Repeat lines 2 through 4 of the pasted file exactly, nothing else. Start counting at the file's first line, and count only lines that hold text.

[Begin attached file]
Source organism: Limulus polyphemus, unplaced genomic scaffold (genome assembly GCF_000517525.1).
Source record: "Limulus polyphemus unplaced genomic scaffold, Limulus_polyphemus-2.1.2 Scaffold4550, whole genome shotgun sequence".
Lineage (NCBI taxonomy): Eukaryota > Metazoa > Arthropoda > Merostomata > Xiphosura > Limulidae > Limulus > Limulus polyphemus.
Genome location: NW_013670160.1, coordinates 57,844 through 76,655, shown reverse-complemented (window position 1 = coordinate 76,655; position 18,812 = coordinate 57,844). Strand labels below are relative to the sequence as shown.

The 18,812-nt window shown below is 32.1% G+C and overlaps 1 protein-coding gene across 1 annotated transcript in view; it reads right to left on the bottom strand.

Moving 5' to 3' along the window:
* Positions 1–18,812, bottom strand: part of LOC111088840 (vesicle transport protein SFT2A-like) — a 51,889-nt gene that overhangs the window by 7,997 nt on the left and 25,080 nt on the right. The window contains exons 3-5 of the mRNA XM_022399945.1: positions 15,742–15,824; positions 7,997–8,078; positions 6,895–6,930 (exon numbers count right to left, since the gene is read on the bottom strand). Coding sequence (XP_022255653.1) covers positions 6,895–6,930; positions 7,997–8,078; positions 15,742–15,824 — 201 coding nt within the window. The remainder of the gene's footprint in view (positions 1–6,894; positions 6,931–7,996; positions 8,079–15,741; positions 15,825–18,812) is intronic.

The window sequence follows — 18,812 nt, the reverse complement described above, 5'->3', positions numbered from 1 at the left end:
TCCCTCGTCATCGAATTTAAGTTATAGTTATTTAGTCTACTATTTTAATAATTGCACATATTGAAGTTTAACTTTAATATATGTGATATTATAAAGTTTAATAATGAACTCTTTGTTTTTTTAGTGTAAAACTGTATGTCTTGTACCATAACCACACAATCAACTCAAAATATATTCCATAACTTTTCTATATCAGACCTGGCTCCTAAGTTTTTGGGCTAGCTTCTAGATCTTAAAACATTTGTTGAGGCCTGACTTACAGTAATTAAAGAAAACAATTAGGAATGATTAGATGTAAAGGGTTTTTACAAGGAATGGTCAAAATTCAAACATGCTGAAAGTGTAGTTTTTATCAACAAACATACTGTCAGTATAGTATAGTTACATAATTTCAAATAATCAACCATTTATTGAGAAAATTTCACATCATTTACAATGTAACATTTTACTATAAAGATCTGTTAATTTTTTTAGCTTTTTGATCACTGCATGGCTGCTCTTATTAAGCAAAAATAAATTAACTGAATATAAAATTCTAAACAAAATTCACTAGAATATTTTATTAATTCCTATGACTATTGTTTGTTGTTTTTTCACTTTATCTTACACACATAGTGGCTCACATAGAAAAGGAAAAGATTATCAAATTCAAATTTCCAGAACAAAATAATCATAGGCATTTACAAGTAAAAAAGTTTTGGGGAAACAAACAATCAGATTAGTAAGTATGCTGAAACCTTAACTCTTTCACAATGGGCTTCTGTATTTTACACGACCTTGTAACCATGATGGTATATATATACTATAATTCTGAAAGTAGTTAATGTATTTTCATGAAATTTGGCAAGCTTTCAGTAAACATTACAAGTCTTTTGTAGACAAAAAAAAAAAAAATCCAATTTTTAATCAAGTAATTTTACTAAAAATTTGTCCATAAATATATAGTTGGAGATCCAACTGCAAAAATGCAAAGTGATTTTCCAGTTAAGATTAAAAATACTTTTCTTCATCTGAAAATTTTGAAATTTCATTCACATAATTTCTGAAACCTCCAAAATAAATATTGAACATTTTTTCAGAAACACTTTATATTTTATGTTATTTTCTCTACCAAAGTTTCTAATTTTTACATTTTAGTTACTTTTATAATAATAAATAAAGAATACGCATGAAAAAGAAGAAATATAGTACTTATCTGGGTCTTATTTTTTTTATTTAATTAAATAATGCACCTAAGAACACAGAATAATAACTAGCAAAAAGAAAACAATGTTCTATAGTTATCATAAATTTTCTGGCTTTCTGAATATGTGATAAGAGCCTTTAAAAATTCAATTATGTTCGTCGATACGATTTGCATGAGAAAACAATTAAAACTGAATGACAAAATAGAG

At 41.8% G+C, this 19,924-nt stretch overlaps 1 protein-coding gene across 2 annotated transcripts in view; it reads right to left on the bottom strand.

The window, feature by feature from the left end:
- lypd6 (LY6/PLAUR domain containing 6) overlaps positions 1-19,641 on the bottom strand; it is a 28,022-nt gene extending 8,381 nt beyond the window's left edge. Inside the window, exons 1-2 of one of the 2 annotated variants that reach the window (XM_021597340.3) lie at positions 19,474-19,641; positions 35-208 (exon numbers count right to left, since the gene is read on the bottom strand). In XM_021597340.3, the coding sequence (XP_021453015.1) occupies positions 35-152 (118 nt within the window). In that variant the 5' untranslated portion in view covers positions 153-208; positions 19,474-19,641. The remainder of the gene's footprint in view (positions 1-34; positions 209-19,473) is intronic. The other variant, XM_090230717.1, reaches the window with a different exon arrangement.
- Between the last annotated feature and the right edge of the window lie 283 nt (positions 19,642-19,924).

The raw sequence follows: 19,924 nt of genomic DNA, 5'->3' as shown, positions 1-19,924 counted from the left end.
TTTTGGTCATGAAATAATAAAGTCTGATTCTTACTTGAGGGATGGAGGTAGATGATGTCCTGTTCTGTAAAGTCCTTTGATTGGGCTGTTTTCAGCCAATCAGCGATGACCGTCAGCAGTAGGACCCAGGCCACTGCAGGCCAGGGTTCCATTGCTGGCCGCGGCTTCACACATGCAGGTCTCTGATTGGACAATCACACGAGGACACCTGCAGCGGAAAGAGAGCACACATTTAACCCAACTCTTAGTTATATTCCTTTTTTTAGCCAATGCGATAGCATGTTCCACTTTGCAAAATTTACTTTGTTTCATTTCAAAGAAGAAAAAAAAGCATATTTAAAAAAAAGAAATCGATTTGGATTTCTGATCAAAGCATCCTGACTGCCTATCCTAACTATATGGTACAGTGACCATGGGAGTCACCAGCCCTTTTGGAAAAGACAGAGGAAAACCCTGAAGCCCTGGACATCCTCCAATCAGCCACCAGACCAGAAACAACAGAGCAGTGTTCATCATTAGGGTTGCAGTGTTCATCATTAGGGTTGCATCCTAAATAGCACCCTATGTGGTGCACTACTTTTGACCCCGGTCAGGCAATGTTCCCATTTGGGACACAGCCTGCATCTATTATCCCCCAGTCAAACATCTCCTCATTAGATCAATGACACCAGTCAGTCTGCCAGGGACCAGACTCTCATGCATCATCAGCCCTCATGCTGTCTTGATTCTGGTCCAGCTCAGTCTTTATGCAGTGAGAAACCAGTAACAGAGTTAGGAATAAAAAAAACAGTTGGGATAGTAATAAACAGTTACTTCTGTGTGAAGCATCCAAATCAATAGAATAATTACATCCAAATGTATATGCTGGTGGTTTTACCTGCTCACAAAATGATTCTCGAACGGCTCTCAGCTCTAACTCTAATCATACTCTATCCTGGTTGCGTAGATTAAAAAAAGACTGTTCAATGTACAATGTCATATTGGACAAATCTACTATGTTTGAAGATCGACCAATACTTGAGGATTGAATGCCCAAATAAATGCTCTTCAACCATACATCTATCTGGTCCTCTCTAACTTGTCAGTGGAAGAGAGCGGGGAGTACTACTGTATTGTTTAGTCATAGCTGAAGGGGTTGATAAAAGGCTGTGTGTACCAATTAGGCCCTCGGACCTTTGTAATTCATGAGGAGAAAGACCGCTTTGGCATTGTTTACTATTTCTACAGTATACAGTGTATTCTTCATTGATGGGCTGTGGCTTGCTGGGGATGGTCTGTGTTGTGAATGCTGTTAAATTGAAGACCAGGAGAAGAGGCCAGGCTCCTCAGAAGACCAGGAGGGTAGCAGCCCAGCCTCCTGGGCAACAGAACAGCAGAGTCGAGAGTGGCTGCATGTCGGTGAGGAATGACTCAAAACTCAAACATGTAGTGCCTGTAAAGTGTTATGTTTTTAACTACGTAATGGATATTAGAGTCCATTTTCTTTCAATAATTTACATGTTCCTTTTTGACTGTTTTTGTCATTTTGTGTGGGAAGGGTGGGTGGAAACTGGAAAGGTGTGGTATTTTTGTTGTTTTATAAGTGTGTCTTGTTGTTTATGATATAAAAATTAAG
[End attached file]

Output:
Source record: "Limulus polyphemus unplaced genomic scaffold, Limulus_polyphemus-2.1.2 Scaffold4550, whole genome shotgun sequence".
Lineage (NCBI taxonomy): Eukaryota > Metazoa > Arthropoda > Merostomata > Xiphosura > Limulidae > Limulus > Limulus polyphemus.
Genome location: NW_013670160.1, coordinates 57,844 through 76,655, shown reverse-complemented (window position 1 = coordinate 76,655; position 18,812 = coordinate 57,844). Strand labels below are relative to the sequence as shown.